I am asked this all the time. E-commerce is a lousy standalone business model, so why should we do it? It’s a fair question…
E-commerce is expensive and messy (if you don’t believe me ask anyone in supply chain). It is disruptive of the time-honored relationships between retailers and brands, between brands and consumers, and between consumers and retailers.
But it happens anyway, especially if you have a more expansive view of e-commerce as including digital influence over in-store purchases.
The National Retail Federation reported that 2016 holiday retail sales in the US – collected during November and December – rose 4 percent over 2015 to $658.3 billion. Most crucially, this number includes $122.9 billion in non-store sales, which were up 12.6 percent over the year before.
It seems like the world of retail is finally getting the message:
There has been a lot of talk about online versus in-store retail in the past few months, but that comes from people who don’t realize that online and retail today are the same thing…In the new distributed commerce world that allows consumers to buy any product, anytime, anywhere, it really doesn’t matter whether a customer shops in a company’s store or on its website or mobile app. It’s all retail. Today’s retailers sell to shoppers any way they want to buy.
That last sentence is, unfortunately, a stretch. Today’s retailers want to sell to consumers any way they want to buy, but few are actually able to completely do so, because the business case appears not to be there. E-commerce revenues and – most crucially – margins are far lower than brick and mortar. Retailers have historically reported offline and online numbers separately so one doesn’t spoil the other.
Thus, while we read that e-commerce is the main growth driver in consumer shopping behaviors, it’s not that e-commerce will replace brick and mortar retail, it’s that consumer behavior (which I vigorously assert is driven my mobile internet availability) is blurring channels previously regarded as discrete.
Recent research from Forrester shows that 56 percent of consumers have used a mobile device to research products at home, 38 percent have used a mobile device to check inventory availability while on their way to a store and 34 percent have used a mobile device to research products while in a store.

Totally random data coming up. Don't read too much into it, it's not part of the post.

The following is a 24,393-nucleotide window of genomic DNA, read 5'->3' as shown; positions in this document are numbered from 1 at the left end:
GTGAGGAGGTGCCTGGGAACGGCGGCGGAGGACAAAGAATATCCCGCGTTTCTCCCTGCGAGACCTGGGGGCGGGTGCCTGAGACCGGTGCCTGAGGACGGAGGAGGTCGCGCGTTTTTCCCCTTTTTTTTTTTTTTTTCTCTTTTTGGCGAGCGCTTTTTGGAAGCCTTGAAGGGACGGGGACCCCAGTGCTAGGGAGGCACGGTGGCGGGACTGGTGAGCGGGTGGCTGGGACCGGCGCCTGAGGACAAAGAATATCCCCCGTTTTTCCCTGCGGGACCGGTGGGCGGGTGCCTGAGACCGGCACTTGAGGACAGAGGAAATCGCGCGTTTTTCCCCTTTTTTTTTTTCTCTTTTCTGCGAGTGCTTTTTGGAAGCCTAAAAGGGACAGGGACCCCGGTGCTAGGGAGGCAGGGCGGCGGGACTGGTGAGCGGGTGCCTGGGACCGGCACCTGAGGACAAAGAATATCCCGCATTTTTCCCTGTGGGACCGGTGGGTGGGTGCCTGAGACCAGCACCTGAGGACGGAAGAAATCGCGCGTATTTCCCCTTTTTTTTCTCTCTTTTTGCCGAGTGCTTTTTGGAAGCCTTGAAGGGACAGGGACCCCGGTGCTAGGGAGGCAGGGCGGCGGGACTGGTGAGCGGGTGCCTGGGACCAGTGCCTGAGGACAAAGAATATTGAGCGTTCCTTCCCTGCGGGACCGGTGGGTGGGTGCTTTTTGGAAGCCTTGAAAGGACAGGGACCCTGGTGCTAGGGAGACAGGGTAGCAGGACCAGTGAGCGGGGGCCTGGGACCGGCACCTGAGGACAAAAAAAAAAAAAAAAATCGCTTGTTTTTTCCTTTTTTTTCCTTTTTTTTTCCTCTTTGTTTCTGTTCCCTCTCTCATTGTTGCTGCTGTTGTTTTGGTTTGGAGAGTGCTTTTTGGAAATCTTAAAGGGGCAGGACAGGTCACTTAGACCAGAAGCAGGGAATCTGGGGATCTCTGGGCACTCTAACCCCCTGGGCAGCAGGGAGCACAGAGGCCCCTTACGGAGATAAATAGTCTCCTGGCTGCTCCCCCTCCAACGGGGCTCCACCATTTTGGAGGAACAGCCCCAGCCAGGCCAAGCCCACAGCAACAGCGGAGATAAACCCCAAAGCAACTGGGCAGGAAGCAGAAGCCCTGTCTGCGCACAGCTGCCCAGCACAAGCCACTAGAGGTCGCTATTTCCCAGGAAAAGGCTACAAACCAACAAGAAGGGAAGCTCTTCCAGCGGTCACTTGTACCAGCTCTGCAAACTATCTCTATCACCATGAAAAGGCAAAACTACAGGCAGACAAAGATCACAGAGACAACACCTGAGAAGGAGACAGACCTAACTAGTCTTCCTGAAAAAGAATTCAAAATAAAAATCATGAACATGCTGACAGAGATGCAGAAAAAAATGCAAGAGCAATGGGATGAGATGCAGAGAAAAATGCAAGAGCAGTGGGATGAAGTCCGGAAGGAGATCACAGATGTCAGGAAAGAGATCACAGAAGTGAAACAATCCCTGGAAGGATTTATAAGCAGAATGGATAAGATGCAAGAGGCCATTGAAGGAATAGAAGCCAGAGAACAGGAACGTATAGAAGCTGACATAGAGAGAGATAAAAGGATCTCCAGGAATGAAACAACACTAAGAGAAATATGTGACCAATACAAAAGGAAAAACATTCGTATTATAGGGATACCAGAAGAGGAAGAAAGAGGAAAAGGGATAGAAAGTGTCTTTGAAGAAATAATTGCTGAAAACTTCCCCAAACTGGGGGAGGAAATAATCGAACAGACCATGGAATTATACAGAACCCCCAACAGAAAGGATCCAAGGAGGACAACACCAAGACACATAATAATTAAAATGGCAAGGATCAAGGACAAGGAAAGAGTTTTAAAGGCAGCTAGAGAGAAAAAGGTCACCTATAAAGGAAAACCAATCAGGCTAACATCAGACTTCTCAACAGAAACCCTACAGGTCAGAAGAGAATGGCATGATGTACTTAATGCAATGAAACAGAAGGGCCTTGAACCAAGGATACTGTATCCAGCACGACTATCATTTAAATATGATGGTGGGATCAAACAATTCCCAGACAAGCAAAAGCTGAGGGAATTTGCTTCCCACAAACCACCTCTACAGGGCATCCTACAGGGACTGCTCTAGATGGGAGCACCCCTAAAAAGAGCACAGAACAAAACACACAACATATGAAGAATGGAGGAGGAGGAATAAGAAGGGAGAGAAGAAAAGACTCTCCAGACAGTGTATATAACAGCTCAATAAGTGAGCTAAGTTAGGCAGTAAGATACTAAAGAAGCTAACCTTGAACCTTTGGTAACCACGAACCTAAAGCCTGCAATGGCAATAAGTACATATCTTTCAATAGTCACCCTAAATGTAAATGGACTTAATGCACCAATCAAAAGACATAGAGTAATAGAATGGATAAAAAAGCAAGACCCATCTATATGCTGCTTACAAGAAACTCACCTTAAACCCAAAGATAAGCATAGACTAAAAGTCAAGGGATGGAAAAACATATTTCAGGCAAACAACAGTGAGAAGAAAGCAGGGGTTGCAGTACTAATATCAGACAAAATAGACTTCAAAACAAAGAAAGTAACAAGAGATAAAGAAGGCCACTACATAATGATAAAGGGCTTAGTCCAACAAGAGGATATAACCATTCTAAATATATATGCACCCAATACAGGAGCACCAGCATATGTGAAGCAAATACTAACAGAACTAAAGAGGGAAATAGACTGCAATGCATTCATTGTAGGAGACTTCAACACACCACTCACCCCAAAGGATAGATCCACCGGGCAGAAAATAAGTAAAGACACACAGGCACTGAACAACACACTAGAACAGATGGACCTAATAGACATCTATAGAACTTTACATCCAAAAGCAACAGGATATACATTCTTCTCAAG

These blurred lines compel purely numbers-based stakeholders to ask the question we’re addressing here: Is all the investment required to deliver a best-in-class consumer experience online worth it? A managing partner of a private equity group once asked me, “Is this really more than just people having smartphones? Is it really a behavioral shift, or can’t I just hire a really good e-commerce salesperson?”
Strategically this is problematic for most companies. Some companies do well selling only on T-Mall or Amazon, but most companies don’t want that much consolidation of their sales with one retailer. A really good e-commerce salesperson is chasing this quarter, not next year, because most companies compensate that way.
Grasping the importance of investment in an outstanding e-commerce consumer experience means putting a number to it. The fastest and most accurate way to determine the value of this investment is to compute the financial difference between your current share, and what your fair share should be.
Bypassing the equation to get to the result (see the link above if you want to watch the sausage being made) if you have a 35% market share that’s bringing in 100 million whatever, but your fair share should be at least 42% share, this is worth 20 million. Remember, you’re not talking about adding 7 points of 100, you’re talking about adding 20% of 35 – which is currently worth 100 million. Would you spend, say, 2 million if you could identify positively how that can return 20 million? My guess is, “Yeah, duh.”
It’s Never Too Late To Start Over
Financing a best-in-class digital presence requires institutional will, which means C-suite level endorsement and sponsorship. All of which leads to resource allocation that will be unfamiliar to – and probably uncomfortable for – the organization.
Start by identifying which parts of the operation are impacted by the consumer’s shift to mobile. These are the budgets that will drive the needed changes. There will be push-back (to say the least), but the right way to look at this is as follows: This impacts the entire company, so this approach gives everyone skin in the game. Plus if your department needs to contribute directly you can lend expertise to make sure it’s being done right.
It is important to note that this is not management by committee as much as subject matter expertise being leveraged to ensure the initiative is focused on the right things. Also important to keep in mind that this isn’t a “shared service” model. It is a decidedly outward-facing initiative designed to help future-proof the rest of the organization. Contributing departments aren’t the customers of this team, they are partners.
In some companies this can be a team drawn from existing marketing and IT talent. My experience, from over a decade of building such capabilities on both modest and very large scales, most of the time the CEO or Group President needs to endorse and sponsor creation of this group, and drive securing some outside talent. This can get hairy, but every effective senior leader I have ever had the pleasure of working for and learning from put change forward as more than an inevitability, but an objective.
That, ultimately, is why e-commerce is worth it: The consumer’s behavior has changed and continues to evolve. This brings a host of new opportunities for brands and retailers to evolve, to do more, to be better, and to grow. And growth is what it’s all about.